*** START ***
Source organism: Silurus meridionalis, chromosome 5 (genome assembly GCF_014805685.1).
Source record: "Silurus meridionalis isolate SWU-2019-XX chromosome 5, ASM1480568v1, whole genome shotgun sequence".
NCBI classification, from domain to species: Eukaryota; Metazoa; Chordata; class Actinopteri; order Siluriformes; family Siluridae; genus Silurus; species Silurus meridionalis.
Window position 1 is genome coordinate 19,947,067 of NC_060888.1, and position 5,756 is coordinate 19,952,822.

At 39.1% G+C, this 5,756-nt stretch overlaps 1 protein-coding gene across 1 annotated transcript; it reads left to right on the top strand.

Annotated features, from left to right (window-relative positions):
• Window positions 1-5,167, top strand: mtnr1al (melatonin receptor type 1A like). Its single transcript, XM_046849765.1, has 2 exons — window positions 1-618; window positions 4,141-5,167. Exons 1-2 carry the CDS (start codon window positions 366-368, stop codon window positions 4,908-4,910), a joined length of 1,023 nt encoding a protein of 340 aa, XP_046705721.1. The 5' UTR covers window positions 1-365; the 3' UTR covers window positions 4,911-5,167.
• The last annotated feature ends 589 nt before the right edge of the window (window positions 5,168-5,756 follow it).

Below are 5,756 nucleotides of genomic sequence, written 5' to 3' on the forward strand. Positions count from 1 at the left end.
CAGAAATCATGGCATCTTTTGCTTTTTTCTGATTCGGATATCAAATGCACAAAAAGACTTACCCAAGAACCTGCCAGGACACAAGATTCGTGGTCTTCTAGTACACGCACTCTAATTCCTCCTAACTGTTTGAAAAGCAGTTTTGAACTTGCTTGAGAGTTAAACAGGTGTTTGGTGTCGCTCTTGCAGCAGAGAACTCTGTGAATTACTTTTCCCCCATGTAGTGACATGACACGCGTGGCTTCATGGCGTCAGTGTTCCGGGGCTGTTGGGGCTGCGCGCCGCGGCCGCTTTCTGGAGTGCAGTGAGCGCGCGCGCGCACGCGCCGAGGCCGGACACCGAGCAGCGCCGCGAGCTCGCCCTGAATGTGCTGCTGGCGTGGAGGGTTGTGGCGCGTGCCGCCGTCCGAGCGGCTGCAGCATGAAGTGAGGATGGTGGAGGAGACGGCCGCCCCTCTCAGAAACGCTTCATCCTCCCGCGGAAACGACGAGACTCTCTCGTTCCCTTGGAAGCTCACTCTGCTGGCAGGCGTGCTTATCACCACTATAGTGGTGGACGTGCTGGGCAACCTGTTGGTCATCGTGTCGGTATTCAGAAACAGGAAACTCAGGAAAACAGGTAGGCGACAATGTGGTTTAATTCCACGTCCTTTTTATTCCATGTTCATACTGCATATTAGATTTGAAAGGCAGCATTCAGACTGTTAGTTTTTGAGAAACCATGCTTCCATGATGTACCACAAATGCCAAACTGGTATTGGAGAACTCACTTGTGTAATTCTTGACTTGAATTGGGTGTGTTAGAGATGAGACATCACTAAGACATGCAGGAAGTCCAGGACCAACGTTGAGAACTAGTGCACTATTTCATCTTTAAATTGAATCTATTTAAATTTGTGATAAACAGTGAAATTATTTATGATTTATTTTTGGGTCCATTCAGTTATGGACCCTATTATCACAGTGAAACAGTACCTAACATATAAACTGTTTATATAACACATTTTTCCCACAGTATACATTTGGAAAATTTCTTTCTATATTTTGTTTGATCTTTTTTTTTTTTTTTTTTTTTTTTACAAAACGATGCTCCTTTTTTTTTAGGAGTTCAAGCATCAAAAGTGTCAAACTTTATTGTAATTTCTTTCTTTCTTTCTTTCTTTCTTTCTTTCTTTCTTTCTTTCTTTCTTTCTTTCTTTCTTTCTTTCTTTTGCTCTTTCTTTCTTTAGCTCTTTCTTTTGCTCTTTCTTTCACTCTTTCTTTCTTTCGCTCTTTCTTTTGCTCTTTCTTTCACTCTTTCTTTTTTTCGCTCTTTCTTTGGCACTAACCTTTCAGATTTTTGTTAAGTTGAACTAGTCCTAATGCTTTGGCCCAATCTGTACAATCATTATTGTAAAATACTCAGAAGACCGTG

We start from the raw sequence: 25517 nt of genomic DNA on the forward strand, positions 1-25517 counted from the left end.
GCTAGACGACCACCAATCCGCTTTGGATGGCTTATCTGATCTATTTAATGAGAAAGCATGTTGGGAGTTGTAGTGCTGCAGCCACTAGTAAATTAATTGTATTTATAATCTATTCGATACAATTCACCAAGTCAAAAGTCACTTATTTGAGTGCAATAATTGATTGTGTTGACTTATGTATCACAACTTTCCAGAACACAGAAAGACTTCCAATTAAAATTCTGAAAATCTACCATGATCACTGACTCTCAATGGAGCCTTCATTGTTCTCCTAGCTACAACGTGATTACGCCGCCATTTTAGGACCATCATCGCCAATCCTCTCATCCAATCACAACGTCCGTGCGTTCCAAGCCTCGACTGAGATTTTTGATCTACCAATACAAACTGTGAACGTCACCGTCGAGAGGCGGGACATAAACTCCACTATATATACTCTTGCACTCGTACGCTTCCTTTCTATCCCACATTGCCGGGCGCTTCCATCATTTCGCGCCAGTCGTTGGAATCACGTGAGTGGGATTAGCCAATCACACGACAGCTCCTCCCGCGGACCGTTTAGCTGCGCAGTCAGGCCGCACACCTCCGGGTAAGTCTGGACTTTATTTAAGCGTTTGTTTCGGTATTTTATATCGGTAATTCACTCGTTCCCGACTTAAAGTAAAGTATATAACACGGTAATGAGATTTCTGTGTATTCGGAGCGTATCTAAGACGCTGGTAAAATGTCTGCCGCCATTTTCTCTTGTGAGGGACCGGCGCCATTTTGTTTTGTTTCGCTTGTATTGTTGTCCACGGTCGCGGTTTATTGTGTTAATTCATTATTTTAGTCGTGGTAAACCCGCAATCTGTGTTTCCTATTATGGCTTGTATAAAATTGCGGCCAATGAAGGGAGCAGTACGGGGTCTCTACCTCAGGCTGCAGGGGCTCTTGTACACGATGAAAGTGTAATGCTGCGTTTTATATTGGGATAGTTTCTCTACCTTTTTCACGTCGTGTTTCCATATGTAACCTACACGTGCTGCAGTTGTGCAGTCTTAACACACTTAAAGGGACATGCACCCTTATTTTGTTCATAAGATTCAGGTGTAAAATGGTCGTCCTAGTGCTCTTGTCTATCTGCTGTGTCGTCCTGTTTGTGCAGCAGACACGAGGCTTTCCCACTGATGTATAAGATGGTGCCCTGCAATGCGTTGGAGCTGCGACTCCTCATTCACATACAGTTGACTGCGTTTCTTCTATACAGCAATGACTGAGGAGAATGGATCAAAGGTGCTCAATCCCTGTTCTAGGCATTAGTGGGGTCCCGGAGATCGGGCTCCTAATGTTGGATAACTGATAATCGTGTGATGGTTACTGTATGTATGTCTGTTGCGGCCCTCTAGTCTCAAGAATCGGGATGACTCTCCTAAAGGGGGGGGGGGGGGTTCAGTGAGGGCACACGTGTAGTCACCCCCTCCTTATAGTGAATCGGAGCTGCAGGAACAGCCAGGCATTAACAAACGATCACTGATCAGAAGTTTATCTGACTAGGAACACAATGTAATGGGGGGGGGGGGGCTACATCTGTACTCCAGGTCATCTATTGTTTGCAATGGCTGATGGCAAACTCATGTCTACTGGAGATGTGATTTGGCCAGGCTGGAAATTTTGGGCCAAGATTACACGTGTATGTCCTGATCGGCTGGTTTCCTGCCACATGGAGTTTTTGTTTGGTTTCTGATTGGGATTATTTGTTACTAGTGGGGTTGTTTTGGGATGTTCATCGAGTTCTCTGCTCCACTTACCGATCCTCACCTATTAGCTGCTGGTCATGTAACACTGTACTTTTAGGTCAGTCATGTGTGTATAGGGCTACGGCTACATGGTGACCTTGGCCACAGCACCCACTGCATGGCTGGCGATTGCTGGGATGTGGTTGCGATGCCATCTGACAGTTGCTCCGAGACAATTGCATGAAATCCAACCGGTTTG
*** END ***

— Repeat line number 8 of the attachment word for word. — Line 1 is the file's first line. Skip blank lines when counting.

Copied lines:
• The last annotated feature ends 589 nt before the right edge of the window (window positions 5,168-5,756 follow it).